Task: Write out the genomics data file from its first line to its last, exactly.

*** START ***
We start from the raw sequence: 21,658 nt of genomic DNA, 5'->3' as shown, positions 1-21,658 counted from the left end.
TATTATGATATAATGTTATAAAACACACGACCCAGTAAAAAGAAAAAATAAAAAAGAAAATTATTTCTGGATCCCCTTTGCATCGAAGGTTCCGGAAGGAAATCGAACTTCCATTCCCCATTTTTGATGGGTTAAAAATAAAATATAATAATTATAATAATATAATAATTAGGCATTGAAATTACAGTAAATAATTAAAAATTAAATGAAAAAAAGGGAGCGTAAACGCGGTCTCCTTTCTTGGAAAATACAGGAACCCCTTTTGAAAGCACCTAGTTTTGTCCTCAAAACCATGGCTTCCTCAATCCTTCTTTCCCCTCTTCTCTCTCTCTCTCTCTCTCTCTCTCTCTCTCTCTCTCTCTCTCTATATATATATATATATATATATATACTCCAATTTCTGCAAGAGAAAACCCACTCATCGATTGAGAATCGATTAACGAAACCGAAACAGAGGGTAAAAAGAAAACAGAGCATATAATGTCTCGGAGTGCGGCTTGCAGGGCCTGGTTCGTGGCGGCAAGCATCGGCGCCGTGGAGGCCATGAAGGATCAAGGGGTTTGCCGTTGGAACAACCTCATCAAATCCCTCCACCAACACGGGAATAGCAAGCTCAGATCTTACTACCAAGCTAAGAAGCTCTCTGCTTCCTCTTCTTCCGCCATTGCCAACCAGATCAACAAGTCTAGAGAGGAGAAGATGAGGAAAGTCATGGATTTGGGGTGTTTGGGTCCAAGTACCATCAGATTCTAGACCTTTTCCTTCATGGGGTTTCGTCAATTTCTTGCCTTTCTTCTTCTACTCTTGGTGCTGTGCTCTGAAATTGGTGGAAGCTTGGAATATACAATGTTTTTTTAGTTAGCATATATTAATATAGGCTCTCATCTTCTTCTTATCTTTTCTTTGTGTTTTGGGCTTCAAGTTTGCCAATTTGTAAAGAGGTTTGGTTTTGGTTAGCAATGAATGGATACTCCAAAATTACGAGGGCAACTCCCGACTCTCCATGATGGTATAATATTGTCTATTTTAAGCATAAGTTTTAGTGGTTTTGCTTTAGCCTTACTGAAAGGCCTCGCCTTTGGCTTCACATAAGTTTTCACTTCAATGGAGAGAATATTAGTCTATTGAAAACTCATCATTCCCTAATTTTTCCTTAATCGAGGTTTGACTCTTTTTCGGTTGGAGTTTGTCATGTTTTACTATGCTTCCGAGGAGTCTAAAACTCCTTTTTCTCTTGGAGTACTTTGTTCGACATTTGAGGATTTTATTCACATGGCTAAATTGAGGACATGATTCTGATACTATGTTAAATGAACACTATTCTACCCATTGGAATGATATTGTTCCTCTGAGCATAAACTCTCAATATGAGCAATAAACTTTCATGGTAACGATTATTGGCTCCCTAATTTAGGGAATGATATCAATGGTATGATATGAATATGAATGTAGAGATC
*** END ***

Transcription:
We start from the raw sequence: 21,658 nt of genomic DNA, 5'->3' as shown, positions 1-21,658 counted from the left end.
TATTATGATATAATGTTATAAAACACACGACCCAGTAAAAAGAAAAAATAAAAAAGAAAATTATTTCTGGATCCCCTTTGCATCGAAGGTTCCGGAAGGAAATCGAACTTCCATTCCCCATTTTTGATGGGTTAAAAATAAAATATAATAATTATAATAATATAATAATTAGGCATTGAAATTACAGTAAATAATTAAAAATTAAATGAAAAAAAGGGAGCGTAAACGCGGTCTCCTTTCTTGGAAAATACAGGAACCCCTTTTGAAAGCACCTAGTTTTGTCCTCAAAACCATGGCTTCCTCAATCCTTCTTTCCCCTCTTCTCTCTCTCTCTCTCTCTCTCTCTCTCTCTCTCTCTCTCTCTCTATATATATATATATATATATATATACTCCAATTTCTGCAAGAGAAAACCCACTCATCGATTGAGAATCGATTAACGAAACCGAAACAGAGGGTAAAAAGAAAACAGAGCATATAATGTCTCGGAGTGCGGCTTGCAGGGCCTGGTTCGTGGCGGCAAGCATCGGCGCCGTGGAGGCCATGAAGGATCAAGGGGTTTGCCGTTGGAACAACCTCATCAAATCCCTCCACCAACACGGGAATAGCAAGCTCAGATCTTACTACCAAGCTAAGAAGCTCTCTGCTTCCTCTTCTTCCGCCATTGCCAACCAGATCAACAAGTCTAGAGAGGAGAAGATGAGGAAAGTCATGGATTTGGGGTGTTTGGGTCCAAGTACCATCAGATTCTAGACCTTTTCCTTCATGGGGTTTCGTCAATTTCTTGCCTTTCTTCTTCTACTCTTGGTGCTGTGCTCTGAAATTGGTGGAAGCTTGGAATATACAATGTTTTTTTAGTTAGCATATATTAATATAGGCTCTCATCTTCTTCTTATCTTTTCTTTGTGTTTTGGGCTTCAAGTTTGCCAATTTGTAAAGAGGTTTGGTTTTGGTTAGCAATGAATGGATACTCCAAAATTACGAGGGCAACTCCCGACTCTCCATGATGGTATAATATTGTCTATTTTAAGCATAAGTTTTAGTGGTTTTGCTTTAGCCTTACTGAAAGGCCTCGCCTTTGGCTTCACATAAGTTTTCACTTCAATGGAGAGAATATTAGTCTATTGAAAACTCATCATTCCCTAATTTTTCCTTAATCGAGGTTTGACTCTTTTTCGGTTGGAGTTTGTCATGTTTTACTATGCTTCCGAGGAGTCTAAAACTCCTTTTTCTCTTGGAGTACTTTGTTCGACATTTGAGGATTTTATTCACATGGCTAAATTGAGGACATGATTCTGATACTATGTTAAATGAACACTATTCTACCCATTGGAATGATATTGTTCCTCTGAGCATAAACTCTCAATATGAGCAATAAACTTTCATGGTAACGATTATTGGCTCCCTAATTTAGGGAATGATATCAATGGTATGATATGAATATGAATGTAGAGATC